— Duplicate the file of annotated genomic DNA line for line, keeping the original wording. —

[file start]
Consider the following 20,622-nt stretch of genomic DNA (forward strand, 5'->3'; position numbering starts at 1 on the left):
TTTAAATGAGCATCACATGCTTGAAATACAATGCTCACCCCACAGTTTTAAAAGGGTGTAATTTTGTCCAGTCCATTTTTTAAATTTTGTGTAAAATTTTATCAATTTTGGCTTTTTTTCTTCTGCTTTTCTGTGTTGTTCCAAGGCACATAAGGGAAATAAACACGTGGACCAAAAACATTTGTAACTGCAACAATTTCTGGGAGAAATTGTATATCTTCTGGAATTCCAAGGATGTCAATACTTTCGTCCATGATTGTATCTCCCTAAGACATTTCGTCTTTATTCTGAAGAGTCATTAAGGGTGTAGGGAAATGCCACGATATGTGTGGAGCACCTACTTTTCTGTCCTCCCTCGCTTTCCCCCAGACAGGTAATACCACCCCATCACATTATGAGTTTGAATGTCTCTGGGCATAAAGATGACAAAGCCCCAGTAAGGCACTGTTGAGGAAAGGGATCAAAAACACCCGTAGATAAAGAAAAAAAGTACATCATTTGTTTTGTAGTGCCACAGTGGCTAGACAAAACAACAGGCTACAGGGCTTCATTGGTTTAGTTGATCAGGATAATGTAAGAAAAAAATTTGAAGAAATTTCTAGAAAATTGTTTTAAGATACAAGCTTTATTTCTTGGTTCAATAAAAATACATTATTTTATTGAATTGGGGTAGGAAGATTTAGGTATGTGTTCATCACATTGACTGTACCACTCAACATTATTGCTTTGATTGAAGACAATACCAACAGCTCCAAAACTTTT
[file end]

Consider the following 20,622-nt stretch of genomic DNA (forward strand, 5'->3'; position numbering starts at 1 on the left):
TTTAAATGAGCATCACATGCTTGAAATACAATGCTCACCCCACAGTTTTAAAAGGGTGTAATTTTGTCCAGTCCATTTTTTAAATTTTGTGTAAAATTTTATCAATTTTGGCTTTTTTTCTTCTGCTTTTCTGTGTTGTTCCAAGGCACATAAGGGAAATAAACACGTGGACCAAAAACATTTGTAACTGCAACAATTTCTGGGAGAAATTGTATATCTTCTGGAATTCCAAGGATGTCAATACTTTCGTCCATGATTGTATCTCCCTAAGACATTTCGTCTTTATTCTGAAGAGTCATTAAGGGTGTAGGGAAATGCCACGATATGTGTGGAGCACCTACTTTTCTGTCCTCCCTCGCTTTCCCCCAGACAGGTAATACCACCCCATCACATTATGAGTTTGAATGTCTCTGGGCATAAAGATGACAAAGCCCCAGTAAGGCACTGTTGAGGAAAGGGATCAAAAACACCCGTAGATAAAGAAAAAAAGTACATCATTTGTTTTGTAGTGCCACAGTGGCTAGACAAAACAACAGGCTACAGGGCTTCATTGGTTTAGTTGATCAGGATAATGTAAGAAAAAAATTTGAAGAAATTTCTAGAAAATTGTTTTAAGATACAAGCTTTATTTCTTGGTTCAATAAAAATACATTATTTTATTGAATTGGGGTAGGAAGATTTAGGTATGTGTTCATCACATTGACTGTACCACTCAACATTATTGCTTTGATTGAAGACAATACCAACAGCTCCAAAACTTTT